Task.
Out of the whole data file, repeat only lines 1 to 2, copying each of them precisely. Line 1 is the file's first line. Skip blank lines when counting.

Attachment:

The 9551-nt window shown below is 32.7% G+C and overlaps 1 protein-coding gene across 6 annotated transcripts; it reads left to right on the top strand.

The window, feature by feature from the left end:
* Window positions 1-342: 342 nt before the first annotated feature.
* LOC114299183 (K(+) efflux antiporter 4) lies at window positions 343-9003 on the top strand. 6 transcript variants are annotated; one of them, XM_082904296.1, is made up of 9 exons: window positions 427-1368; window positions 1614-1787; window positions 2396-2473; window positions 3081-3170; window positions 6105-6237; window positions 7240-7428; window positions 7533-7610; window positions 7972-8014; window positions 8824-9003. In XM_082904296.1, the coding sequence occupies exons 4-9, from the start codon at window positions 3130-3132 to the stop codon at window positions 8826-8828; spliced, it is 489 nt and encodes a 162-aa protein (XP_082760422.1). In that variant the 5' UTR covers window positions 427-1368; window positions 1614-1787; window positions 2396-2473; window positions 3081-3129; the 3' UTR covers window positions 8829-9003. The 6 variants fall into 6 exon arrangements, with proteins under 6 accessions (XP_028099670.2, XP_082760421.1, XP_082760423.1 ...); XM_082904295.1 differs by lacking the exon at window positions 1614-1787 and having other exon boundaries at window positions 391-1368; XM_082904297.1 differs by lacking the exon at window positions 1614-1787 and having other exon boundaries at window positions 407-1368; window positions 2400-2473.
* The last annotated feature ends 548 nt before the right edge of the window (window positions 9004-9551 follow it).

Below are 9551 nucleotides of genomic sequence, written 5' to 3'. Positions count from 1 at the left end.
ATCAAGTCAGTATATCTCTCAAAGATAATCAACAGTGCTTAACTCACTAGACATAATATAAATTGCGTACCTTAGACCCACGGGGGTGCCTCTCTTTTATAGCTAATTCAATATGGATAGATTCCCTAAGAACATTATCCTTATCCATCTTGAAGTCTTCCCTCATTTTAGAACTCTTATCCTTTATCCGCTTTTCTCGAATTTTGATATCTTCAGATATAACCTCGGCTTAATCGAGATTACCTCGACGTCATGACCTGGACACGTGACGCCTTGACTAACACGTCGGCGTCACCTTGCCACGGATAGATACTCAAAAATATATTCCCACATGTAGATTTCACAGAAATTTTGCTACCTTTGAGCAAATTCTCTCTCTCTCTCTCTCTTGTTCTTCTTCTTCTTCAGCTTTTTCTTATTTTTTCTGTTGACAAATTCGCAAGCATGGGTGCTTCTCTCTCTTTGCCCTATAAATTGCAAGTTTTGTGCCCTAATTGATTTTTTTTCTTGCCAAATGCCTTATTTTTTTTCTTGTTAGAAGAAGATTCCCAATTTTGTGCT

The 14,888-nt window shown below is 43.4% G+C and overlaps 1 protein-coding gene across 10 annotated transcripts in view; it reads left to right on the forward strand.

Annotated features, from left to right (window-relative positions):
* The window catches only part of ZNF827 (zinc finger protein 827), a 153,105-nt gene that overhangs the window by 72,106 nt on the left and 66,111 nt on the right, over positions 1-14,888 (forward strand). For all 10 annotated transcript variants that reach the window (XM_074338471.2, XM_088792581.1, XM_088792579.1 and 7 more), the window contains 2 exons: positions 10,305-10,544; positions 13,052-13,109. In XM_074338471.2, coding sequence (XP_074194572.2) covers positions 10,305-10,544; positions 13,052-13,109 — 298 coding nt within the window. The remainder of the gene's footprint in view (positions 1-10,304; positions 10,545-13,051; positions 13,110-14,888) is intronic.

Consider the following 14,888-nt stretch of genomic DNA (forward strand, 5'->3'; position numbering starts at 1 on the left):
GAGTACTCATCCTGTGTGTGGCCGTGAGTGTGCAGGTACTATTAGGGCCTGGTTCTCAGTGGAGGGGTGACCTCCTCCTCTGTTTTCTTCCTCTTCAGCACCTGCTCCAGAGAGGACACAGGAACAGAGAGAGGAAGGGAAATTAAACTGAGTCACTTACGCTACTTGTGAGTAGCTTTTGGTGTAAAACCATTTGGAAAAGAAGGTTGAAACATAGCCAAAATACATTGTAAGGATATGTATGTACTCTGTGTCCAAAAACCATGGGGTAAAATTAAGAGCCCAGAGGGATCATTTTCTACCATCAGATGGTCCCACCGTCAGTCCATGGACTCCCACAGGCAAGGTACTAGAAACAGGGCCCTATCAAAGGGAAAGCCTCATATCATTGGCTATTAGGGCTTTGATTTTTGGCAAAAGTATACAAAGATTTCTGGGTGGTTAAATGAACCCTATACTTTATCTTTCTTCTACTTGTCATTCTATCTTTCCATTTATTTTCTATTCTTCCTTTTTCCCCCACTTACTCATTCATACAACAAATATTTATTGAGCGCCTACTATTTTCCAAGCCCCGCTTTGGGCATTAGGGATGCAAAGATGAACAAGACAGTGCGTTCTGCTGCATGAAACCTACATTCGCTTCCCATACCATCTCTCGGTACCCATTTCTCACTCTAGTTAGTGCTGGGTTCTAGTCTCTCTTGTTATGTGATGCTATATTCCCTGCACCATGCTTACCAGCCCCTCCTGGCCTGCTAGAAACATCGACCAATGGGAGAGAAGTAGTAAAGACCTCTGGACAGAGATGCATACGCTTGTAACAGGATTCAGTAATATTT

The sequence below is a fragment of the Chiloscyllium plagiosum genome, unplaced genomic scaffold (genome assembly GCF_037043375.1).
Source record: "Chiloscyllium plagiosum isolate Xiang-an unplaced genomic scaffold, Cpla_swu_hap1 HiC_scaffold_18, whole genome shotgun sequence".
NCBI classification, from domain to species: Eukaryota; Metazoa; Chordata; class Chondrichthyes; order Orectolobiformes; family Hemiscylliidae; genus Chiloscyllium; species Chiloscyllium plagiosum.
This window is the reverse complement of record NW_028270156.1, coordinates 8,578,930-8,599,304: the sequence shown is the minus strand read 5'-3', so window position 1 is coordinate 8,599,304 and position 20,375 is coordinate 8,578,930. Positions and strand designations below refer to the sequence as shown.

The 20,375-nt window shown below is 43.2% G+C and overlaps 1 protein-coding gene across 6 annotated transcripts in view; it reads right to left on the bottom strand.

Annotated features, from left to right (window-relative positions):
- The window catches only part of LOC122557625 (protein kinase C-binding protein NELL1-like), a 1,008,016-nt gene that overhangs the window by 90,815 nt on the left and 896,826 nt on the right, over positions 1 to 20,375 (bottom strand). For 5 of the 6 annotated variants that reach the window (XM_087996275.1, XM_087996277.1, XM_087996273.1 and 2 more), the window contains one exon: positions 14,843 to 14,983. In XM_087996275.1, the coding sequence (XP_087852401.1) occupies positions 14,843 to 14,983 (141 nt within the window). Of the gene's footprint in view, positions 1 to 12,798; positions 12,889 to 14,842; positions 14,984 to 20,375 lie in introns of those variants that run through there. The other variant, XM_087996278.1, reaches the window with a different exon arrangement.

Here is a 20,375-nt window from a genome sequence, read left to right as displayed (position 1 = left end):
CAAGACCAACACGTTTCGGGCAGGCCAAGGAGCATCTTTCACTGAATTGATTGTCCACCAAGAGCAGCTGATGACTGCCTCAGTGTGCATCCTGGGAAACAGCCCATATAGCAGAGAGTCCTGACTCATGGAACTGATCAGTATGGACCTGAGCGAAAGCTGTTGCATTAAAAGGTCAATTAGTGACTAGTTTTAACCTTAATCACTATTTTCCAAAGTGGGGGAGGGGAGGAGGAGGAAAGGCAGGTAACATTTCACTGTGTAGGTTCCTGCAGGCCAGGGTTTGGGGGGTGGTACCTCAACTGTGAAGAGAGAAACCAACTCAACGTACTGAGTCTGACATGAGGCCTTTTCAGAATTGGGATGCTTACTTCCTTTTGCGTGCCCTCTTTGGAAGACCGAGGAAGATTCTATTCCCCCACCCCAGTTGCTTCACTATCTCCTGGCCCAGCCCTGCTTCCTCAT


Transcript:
The 9551-nt window shown below is 32.7% G+C and overlaps 1 protein-coding gene across 6 annotated transcripts; it reads left to right on the top strand.

The window, feature by feature from the left end: